I enjoyed your article on the new mayor of Little Rock and my friend, Mark Stodola. He actually got to Fayetteville the Sunday before classes began in the fall of 1971 and didn’t know where the law school was on campus. I know this because he stumbled into the old student union where I was working as night/weekend manager. In those days that meant I was the only paid person in the building. This tired and confused Yankee boy came up to the desk and told his story. I sent him on his way with what apparently were good directions and advice. I was the first person he met in Arkansas and remind him constantly that I am his “first Arkie.”
Judge Jim Spears
I’m a long-time reader of your publications. Over the last few months, I have thoroughly enjoyed the Little Rocking Blog’s sports column by JR and Henry on University of Arkansas athletics. They are much better than any sports column I have read in an Arkansas sports page in ages. Can we please get them into a mainstream publication? I believe this would be a great addition to your publication and increase your readership.
(We are giving the idea some thought. – Ed.)
From the Internet
For some time now, the Arkansas Times has allowed anonymous comment on our website (www.arktimes.com) to articles posted there. Though we generally require full identification for publication here, we thought that periodically readers might be interested in some excerpts of the commentary we inspire on the web.
Max Brantley’s column on the Little Rock School District:
From “Real Journalist”: When will the many victims of Max the Axe’s “opinions” get a clue and take legal action to put a stop to his slanderous, malicious, attacks? In Max the Axe’s latest childish tantrum, his humiliation of Superintendent Roy Brooks in the name of “objective journalism” is not acceptable. The underlying truth is that Mr. Brooks has no obligation whatsoever to “face the press” if facing the press means facing a non-journalist like Max the Axe who misuses the space here to harm, harass, demean, humiliate and slander him.
From “Tired LRSD Community Member”: Mr. Brantley only spoke the truth. He was not making things up about what Mr. Brooks had done. It always seems when people speak against people with money and speak up for the underdog, others always have a problem.
From “Responder”: Where in Brantley’s opinion piece do you see anything that would give Brooks cause to sue for slander and malignment? The LRSD has shown great restraint in not firing Brooks for insubordination as they should have last week.
Leslie Newell Peacock’s article on the $400,000 paid to settle a lawsuit against the Little Rock Convention and Visitors Bureau:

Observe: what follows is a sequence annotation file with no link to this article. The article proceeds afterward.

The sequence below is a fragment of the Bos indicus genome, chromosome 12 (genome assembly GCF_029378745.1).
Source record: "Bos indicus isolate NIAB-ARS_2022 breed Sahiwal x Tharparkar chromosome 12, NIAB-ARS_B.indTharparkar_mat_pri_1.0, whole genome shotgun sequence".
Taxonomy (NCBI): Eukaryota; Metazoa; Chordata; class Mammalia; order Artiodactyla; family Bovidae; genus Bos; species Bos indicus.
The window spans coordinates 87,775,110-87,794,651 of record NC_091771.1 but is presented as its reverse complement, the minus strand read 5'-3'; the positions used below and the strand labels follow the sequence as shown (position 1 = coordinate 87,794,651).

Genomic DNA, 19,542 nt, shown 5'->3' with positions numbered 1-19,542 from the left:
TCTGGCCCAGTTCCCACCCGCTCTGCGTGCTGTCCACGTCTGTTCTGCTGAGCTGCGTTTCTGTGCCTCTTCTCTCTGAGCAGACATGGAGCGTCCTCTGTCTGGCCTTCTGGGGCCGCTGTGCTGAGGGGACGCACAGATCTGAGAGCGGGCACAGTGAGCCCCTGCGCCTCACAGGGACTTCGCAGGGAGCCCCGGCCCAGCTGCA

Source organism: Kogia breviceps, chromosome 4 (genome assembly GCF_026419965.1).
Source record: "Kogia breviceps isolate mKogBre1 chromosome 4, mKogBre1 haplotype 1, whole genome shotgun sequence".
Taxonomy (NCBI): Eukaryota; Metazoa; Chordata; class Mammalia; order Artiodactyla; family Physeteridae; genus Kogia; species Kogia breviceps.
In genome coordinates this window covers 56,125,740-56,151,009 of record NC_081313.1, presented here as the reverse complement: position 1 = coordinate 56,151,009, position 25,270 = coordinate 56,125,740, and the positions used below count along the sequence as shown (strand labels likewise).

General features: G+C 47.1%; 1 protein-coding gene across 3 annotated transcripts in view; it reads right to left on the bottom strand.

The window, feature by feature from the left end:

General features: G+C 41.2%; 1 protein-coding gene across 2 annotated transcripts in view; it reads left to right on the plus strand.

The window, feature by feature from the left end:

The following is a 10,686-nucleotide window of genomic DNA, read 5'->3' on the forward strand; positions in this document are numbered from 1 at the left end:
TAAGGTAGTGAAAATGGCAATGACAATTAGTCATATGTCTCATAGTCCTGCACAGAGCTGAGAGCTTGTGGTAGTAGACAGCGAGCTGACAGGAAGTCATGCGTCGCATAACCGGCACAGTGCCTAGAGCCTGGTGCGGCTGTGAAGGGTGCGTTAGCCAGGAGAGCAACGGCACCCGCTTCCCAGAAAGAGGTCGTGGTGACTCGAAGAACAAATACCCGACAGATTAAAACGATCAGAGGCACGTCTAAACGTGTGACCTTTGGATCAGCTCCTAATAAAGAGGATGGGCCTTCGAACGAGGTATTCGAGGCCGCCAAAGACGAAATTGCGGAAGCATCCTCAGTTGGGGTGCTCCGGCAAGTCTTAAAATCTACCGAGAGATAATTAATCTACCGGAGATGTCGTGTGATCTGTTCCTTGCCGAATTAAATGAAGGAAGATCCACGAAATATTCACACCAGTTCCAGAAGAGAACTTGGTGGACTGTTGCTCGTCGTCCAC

From an anonymous reader: This is an agency that needs to be investigated and then done away with.
John Brummett’s column on U.S. Rep. Vic Snyder’s thoughts on the war in Iraq:
From “Patrick”: I can see the writing on the wall on this one. The neo-cons will say we almost had the war won when the Democrats caved in and let the bad guys win by not supporting the president’s plan. They are looking for someone to wipe their dirty hands on.
The Observer’s comments on seeing retired Gen. Wesley Clark at Mike Beebe’s inauguration:
From Drew Pritt: Who is the Observer to feel he deserves a royal acknowledgement? I too sat in the very front section, the same one as General Clark, and he is approachable as the front steps of the state Capitol itself. You need to reevaluate your evaluation of the general because there are way too many others who would disagree with this rare, biased, and wrong analysis of a great man!
The Insider item on the Cooper cousins, one, Jim, a nursing home lobbyist, the other, Eddie, head of a House committee that oversees nursing home bills.
From an anonymous reader: I know the Cooper family well. Jim is a Republican, Eddie is a Democrat. Both are nice people. Eddie can do this job.
The war’s toll
With semi-apologies to Robert E. Lee and Paul Greenberg, the proposed text of a letter.
“Farewell to arms. After four years …we yield. Valor and devotion could accomplish nothing that could compensate for the loss from continuing this war. I avoid the useless sacrifice. Officers and troops can return to their homes. War is so terrible. All this has been my fault. I do not blame the generals, the troops or the fates. I recognize victory and defeat, both as imposters.
“Geo. W. Bush/commander-in-chief”
Robert Edward Johnston
Jan. 11 was the fifth anniversary of the arrival of the first detainees to Guantanamo Bay. For five years, the vast majority of these men have been held in indefinite detention, without charge or trial. For five years, we have heard stories of torture and ill-treatment, hunger strikes, and suicides attempts and apparent suicides. And for five years, we have been assured that these detainees were captured “on the battlefield” and represent the “worst of the worst.”
Yet our government’s own tribunals have determined that over half of those detained never committed any hostile acts against the U.S. Most of those held at Guantanamo were not captured on any battlefield, but were handed over to the U.S. by others in exchange for cash rewards.
Undoubtedly, this practice of paying bounties for prisoners has led to mistakes, yet for five years the U.S. government has denied that these men have the basic right to challenge their detentions.
The America I believe in does not torture people, leave people in a hopeless legal limbo, or undermine due process. We should close Guantanamo, and either charge and fairly try the detainees, or release them.
Plans are now underway to form an Amnesty International local group in Little Rock. For information email email@example.com.